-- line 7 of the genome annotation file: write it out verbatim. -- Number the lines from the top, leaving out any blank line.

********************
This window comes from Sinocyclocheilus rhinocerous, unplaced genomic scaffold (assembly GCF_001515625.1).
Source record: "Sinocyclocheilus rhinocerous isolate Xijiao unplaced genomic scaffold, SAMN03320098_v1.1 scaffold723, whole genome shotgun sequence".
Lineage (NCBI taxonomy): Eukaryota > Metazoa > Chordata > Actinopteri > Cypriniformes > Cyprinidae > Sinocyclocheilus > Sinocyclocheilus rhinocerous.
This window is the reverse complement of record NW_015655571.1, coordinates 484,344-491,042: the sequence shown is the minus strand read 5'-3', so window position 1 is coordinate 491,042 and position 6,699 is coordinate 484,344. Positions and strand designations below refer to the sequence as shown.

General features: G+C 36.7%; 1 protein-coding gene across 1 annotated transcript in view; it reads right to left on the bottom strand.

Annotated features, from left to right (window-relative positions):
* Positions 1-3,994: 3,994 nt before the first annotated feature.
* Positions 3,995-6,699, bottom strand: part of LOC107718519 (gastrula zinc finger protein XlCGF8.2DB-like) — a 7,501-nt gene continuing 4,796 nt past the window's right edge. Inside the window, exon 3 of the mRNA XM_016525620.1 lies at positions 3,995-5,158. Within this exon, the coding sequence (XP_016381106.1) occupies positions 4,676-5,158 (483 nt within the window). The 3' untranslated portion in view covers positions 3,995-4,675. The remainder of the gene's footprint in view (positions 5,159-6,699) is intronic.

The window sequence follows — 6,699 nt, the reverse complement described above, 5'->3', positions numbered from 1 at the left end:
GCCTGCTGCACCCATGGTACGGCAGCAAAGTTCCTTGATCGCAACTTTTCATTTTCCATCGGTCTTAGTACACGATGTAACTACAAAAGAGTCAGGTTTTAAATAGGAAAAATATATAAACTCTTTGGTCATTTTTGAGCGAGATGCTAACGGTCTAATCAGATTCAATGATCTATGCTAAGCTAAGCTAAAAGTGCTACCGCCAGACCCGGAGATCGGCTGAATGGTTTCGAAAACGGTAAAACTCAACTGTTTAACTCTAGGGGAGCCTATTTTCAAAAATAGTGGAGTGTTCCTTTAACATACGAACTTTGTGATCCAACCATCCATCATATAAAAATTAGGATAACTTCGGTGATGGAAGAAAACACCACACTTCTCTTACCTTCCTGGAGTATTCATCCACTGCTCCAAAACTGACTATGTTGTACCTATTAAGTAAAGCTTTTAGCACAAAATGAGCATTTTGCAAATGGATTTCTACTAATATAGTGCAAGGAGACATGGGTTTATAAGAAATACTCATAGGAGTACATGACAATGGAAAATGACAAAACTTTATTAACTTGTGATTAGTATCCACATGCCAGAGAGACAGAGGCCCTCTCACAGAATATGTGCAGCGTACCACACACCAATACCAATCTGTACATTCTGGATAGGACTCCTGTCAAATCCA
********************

* Positions 1-3,994: 3,994 nt before the first annotated feature.